Genetic susceptibility to West Nile Virus infection in Camargue horses

Published: 28 February 2019| Version 5 | DOI: 10.17632/k7yw548szg.5
Contributors:
Karla Stejskalová,
Petr Horin,
Eva Janova,
Michaela Cvanova,
Jan Oppelt,
Cenek Horecky,
Eliska Horecka,
Ales Knoll,
Agnes Leblond

Description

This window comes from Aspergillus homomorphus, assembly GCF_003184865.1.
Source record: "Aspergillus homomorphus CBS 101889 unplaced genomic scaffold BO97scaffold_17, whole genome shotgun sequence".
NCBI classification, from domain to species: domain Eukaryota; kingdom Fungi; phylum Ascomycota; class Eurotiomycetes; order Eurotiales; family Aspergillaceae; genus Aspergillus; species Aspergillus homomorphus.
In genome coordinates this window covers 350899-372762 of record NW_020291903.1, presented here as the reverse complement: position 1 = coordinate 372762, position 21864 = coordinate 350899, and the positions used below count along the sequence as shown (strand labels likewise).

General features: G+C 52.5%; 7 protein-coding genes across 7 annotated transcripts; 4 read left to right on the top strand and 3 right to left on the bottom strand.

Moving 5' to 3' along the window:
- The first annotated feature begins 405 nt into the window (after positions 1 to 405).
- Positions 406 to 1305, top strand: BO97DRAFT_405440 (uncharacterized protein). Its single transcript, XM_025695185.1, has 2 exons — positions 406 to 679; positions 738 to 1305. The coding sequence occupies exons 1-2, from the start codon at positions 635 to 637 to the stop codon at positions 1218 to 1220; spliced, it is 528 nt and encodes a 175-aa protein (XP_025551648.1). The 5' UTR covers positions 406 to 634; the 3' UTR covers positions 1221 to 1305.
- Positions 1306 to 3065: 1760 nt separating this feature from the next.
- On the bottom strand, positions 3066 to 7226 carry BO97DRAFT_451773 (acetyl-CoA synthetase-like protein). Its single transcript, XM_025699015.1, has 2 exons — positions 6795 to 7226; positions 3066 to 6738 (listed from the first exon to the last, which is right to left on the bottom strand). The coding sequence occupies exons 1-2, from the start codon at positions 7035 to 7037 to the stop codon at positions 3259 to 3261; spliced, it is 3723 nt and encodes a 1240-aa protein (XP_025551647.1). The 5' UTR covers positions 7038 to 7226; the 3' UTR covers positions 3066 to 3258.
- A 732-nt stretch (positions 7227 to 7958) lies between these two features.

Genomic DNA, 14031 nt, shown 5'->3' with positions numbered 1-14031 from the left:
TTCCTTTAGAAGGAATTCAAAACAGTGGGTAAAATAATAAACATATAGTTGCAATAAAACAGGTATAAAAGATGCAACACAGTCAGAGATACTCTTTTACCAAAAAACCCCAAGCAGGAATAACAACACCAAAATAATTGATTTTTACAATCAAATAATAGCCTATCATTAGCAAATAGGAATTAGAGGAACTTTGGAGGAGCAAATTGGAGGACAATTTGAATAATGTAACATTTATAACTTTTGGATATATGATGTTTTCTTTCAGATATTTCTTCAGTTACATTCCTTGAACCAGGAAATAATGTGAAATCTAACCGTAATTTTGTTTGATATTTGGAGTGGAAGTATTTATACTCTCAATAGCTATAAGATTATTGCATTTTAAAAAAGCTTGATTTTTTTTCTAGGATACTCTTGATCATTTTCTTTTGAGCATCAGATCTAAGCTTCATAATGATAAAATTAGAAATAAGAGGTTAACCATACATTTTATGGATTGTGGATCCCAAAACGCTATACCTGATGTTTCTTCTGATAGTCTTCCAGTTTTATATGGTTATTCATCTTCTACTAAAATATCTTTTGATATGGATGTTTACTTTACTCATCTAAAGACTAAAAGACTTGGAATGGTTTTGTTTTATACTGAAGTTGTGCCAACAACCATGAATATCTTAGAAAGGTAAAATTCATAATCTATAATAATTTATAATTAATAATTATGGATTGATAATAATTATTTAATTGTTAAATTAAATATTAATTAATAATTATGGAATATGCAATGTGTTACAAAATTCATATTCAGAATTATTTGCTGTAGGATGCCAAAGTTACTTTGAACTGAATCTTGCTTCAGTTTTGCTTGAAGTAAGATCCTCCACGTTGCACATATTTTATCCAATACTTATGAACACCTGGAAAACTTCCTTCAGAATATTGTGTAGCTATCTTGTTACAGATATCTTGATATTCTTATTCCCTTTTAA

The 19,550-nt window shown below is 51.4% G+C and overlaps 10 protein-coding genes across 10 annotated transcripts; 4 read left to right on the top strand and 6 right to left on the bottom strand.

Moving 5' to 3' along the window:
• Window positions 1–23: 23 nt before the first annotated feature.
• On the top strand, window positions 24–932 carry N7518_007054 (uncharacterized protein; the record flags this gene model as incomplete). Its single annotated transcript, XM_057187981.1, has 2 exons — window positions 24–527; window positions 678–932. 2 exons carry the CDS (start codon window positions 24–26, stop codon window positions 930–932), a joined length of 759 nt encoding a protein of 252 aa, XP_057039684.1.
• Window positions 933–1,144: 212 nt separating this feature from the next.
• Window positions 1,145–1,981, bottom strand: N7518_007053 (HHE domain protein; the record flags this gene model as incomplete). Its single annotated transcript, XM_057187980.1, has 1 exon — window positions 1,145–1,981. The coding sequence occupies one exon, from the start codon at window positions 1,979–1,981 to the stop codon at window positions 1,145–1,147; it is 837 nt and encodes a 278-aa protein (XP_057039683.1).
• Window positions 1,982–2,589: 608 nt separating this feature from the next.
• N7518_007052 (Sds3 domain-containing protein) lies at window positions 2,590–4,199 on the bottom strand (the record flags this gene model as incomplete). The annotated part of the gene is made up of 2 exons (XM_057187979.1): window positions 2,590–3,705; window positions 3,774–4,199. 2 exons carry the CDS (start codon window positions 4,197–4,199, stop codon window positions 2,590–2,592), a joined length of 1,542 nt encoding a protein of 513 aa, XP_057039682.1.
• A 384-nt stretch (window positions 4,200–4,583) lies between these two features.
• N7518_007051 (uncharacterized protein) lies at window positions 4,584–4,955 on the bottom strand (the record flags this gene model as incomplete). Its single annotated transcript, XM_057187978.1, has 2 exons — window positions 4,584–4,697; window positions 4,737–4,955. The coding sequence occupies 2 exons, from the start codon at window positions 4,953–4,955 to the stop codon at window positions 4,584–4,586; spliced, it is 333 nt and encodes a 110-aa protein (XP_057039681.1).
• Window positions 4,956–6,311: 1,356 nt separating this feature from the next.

This dataset provides supporting information to our project on Genetic susceptibility to WNV infection in Camargue horses. West Nile virus (WNV) is a mosquito-borne zoonotic neurotropic virus capable to cause lethal meningoencephalitis (WNE) in infected hosts such as birds, horses, and humans. Due to their sensitivity, horses serve as sentinel species in areas at risk. We studied a population of Camargue horses living in Southern France in two zones with endemic WNV circulation where WNV outbreaks were recorded in 2000 and 2003-4. Two sets of microsatellite markers located in MHC and Ly49 genomic regions were genotyped as well as multiple SNPs in ten immunity-related candidate gene regions. Associations between genetic polymorphisms and resistance/susceptibility to WNE were tested. While single marker associations were weak, compound two-gene genotypes of SNPs located within the MAVS, NCR2 and IL-10 genes and microsatellites HMS082 and CZM013 were associated with susceptibility to WNE. Combinations of microsatellite markers CZM009, ABGe17402 and ABGe9019 were associated with simple seroconversion without clinical signs of WNE (resistance). In addition, a distribution of polymorphic markers between WNV-IgG seropositive horses and a control group of WNV-IgG seronegative horses was tested. One SNP in the OAS1 gene (NC_009151.3:g.21961328A>G) was significantly associated with the seropositive phenotype (pcorr= 0.023; OR = 40.5 CI (4.28; 383.26); RR = 8.18 CI (1.27; 52.89) in the Camargue breed. In compound genotypes, SNP markers for SLC11A1, MAVS, OAS1, TLR4, ADAM17 and NCR2 genes and ten microsatellites showed non-random distribution between seropositive and seronegative groups of horses. Further analysis of associated markers could contribute to our understanding of anti-WNV defense mechanisms in horses.

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